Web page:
MEXICAN INFLUENCE
By Karl Arnold Belser
14 October 2013




The book, Revenge of Geography by Robert Kaplan discusses how geography has helped shape the course of world history. The first two parts of the book show what happened in the past relative to geography in order to convince the reader that geography is important. The third part analyzes the situation the United States faces in the coming years, namely that Mexico and the people from Mexico will probably affect the future of the United States in dramatic ways. As always there are several possibilities that foreshadow an uncertain future.
   
There is no geographical obstacle that separates Mexico from the southern states of Texas, New Mexico, Arizona and California. Further, the economic disparity between Mexico and the US is the largest in the world for two countries that share the same border. Hence, there has been a large migration of Mexicans to the US.

Kaplan estimates that one in eight people in the US are of Mexican origin. There are clearly even more Latinos from other countries. Given this large population of people of the same cultural background, it is doubtful that this group will adopt the norms of the US in terms of rule of law and morality. In fact, Kaplan suggests that such a large population will certainly dilute and change the American character, at least in the southwestern states.

Kaplan describes Mexico as a failing state in which the northern Mexican states are dominated by the drug cartels. The kind of dilution of American values depends on whether these criminal activities are stopped. If they are stopped and the standard of living in Mexico is raised, then the future looks bright. If not, the United States could experience a severe threat rivaling that of China and the Islamic world.

Kaplan thinks that the United States should put dealing with Mexico in a much higher priority than the Islamic and Chinese issues. Kaplan thinks that the best strategic position that the United States could create is a unification, at least commercially, of all of the nations from the north of South America, the Caribbean, Central America, Mexico, the United States and Canada. This unification would form a geographical "island" that would be difficult to attack either commercially or militarily.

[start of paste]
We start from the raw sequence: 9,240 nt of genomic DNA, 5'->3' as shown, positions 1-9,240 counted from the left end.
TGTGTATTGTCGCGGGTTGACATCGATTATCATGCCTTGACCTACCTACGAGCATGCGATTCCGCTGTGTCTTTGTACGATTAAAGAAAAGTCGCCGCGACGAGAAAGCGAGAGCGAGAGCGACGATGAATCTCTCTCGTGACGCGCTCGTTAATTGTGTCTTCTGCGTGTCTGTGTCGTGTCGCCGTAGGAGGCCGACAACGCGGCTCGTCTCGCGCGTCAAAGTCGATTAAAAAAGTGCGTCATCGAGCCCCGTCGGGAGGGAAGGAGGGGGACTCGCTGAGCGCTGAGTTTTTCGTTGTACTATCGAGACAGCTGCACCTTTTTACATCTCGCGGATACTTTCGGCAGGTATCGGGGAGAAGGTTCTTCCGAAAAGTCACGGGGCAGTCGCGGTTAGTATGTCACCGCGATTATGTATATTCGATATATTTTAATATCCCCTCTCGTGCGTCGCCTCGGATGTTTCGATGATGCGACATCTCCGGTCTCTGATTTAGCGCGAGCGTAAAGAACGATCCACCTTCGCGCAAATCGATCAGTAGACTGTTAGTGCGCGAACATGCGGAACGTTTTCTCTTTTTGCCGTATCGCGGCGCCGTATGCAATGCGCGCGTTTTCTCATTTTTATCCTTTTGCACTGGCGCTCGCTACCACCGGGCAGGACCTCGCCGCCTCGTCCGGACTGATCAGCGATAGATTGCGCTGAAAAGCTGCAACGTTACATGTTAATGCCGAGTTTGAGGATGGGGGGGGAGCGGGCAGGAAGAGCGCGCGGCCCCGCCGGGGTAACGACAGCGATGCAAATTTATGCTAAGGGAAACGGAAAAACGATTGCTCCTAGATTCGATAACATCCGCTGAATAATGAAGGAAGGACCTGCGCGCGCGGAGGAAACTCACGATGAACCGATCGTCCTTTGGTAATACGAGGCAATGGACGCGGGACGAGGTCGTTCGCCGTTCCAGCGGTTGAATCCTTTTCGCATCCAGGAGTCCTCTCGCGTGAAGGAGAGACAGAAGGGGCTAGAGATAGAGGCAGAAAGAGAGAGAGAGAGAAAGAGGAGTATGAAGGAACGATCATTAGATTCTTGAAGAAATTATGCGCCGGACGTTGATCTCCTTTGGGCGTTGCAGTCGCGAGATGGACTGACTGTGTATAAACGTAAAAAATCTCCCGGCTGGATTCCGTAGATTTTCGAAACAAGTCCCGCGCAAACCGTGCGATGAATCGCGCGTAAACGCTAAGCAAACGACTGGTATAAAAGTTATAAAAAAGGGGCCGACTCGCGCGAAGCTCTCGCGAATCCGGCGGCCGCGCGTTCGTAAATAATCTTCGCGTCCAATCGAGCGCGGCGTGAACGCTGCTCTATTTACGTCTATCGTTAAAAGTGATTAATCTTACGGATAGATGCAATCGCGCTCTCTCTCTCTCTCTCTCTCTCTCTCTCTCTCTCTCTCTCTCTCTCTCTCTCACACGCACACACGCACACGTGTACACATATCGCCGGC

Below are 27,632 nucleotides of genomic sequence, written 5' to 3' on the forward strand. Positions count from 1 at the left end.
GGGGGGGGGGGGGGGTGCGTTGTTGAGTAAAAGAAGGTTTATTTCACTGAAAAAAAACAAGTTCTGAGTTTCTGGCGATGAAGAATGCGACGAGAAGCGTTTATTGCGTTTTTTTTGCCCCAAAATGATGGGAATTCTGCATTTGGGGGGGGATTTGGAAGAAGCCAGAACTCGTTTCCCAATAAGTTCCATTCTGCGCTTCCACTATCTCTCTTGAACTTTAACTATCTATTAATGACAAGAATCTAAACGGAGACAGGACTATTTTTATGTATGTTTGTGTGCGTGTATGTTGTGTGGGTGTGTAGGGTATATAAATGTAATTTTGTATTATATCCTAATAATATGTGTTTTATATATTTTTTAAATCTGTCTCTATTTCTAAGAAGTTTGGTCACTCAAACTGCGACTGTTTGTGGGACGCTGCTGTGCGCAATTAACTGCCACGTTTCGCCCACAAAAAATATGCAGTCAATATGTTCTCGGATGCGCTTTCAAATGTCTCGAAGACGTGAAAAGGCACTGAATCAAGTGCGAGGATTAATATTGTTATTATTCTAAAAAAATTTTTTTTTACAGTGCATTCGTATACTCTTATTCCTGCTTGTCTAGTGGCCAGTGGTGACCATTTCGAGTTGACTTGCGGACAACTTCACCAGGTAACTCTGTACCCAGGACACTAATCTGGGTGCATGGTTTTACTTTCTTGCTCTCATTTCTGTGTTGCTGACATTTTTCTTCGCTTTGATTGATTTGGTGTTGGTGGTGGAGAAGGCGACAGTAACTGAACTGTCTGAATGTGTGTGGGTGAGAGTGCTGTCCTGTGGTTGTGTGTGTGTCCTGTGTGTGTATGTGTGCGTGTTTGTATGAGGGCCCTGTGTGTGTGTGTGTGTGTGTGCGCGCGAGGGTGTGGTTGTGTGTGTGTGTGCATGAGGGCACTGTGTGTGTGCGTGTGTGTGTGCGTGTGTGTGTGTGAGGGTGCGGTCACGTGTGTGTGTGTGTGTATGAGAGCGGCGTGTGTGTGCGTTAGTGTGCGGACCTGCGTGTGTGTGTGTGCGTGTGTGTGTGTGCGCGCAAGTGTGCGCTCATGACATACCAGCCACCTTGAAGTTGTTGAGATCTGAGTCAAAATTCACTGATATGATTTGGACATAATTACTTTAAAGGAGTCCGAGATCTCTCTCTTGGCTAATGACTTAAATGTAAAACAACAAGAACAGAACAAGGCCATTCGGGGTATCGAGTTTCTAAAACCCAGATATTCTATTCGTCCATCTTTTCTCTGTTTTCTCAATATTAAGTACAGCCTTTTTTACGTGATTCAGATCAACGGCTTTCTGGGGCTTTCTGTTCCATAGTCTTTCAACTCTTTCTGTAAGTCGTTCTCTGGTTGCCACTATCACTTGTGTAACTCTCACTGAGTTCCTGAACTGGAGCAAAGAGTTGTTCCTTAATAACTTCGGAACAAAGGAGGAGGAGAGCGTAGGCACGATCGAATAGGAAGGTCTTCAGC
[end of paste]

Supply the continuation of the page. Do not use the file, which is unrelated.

I intend that this BLOG be politically neutral, but I suggest that the United States might help Mexico curb its drug distribution problem by legalizing and decriminalizing almost all types of drugs.

For example, the burden of this legalization could be placed on the drug users themselves by mandatory drug testing as a requirement for employment, receipt of social benefits, and for certain privileges like drivers licenses. There might be even more severe restrictions based on criminality that would restrict criminal drug users from living in productive urban areas as an alternative to prison so that the crime associated with drug use might be minimized.

I am not advocating any such procedure. I am just suggesting the the government might try to think outside the box when it comes to helping Mexico and curbing the criminality associated with drugs.

Given this uncertain future and the fact that I live in California, what is the prudent action to mitigate the risks from Mexico?

I have already taken action in that I am now fluent in Spanish. Further I like the Latino culture and am participating in a Spanish Club in order to keep my fluency and the keep abreast with the Latino American culture. PBS has just completed a documentary series called the Latino Americans which I think should be required education for anyone who lives in the southwestern states.

   
Last updated October 15, 2013
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